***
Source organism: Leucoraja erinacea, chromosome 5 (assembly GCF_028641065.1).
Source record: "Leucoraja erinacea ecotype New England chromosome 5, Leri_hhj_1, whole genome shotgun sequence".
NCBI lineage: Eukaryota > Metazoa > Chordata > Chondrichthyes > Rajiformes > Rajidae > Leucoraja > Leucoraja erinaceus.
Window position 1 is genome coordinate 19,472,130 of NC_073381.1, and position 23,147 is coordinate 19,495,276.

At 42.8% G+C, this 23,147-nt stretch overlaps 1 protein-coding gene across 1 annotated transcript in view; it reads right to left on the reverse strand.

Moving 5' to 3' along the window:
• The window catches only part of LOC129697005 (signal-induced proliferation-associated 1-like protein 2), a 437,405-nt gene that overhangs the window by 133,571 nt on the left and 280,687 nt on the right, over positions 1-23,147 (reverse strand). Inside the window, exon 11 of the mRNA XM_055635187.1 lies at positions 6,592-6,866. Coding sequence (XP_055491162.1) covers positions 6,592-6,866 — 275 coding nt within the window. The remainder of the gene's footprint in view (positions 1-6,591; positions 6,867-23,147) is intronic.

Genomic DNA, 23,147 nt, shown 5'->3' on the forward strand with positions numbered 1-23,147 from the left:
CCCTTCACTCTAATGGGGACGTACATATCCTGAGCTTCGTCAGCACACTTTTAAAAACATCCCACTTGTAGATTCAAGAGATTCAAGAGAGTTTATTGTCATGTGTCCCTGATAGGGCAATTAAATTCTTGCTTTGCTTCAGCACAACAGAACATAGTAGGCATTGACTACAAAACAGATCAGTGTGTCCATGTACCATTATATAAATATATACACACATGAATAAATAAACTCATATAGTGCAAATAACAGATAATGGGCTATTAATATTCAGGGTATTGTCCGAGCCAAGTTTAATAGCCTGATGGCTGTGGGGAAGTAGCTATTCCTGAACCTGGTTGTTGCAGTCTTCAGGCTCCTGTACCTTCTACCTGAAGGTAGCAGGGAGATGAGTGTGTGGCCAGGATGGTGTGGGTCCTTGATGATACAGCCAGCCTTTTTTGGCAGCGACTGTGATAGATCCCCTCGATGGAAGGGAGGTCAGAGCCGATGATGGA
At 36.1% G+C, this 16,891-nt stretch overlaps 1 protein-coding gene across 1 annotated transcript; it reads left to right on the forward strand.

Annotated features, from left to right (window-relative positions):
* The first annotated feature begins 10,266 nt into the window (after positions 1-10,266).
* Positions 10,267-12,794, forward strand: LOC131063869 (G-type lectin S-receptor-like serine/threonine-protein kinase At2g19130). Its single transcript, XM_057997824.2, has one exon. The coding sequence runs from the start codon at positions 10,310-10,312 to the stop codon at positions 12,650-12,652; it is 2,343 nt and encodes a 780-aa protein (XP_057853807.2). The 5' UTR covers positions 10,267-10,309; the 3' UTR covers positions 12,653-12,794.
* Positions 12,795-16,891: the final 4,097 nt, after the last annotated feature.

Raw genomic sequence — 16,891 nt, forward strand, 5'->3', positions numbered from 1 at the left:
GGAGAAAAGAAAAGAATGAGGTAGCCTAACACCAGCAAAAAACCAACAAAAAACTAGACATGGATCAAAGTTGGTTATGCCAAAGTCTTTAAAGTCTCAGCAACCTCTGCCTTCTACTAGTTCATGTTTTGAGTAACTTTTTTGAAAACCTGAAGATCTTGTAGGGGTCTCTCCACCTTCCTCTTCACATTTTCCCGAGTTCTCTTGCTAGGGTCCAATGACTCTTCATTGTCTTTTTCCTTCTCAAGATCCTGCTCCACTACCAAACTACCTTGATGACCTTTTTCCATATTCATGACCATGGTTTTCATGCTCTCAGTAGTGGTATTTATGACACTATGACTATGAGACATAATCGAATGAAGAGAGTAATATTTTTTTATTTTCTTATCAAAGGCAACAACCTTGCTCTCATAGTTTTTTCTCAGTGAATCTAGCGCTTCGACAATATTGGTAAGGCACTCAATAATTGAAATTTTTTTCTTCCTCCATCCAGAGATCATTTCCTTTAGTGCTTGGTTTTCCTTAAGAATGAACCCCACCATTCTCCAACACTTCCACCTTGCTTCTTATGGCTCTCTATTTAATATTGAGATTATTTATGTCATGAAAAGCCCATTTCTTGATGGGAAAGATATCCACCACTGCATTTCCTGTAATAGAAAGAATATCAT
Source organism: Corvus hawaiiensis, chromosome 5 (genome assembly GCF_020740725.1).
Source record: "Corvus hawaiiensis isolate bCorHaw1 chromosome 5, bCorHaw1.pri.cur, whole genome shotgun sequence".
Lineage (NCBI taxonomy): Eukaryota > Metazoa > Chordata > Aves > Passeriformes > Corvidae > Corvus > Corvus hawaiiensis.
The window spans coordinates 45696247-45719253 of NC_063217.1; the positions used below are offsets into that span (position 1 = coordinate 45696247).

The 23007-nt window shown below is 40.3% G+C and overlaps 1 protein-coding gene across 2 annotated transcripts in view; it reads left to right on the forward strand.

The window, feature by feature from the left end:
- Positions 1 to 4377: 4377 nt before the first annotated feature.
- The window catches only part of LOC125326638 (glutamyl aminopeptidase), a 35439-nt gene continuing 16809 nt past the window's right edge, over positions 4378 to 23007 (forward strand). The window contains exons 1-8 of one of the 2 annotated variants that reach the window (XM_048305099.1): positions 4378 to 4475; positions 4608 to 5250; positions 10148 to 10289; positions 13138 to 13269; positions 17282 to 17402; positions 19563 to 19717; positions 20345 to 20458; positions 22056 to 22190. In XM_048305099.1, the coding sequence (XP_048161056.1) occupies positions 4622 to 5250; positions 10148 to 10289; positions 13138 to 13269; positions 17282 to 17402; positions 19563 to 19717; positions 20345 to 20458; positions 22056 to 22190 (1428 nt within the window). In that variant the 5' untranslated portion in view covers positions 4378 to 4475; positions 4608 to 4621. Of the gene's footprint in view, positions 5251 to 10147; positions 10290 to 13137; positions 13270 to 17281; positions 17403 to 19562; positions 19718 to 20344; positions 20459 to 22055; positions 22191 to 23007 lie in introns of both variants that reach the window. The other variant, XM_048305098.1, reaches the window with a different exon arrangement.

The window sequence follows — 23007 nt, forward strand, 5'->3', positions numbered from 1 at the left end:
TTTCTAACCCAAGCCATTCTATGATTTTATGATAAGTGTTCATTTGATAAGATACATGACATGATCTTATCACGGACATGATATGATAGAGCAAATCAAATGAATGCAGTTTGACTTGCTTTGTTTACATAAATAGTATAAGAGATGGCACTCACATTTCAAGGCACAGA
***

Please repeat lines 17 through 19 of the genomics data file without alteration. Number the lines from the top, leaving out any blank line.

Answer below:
Source organism: Corvus hawaiiensis, chromosome 5 (genome assembly GCF_020740725.1).
Source record: "Corvus hawaiiensis isolate bCorHaw1 chromosome 5, bCorHaw1.pri.cur, whole genome shotgun sequence".
Lineage (NCBI taxonomy): Eukaryota > Metazoa > Chordata > Aves > Passeriformes > Corvidae > Corvus > Corvus hawaiiensis.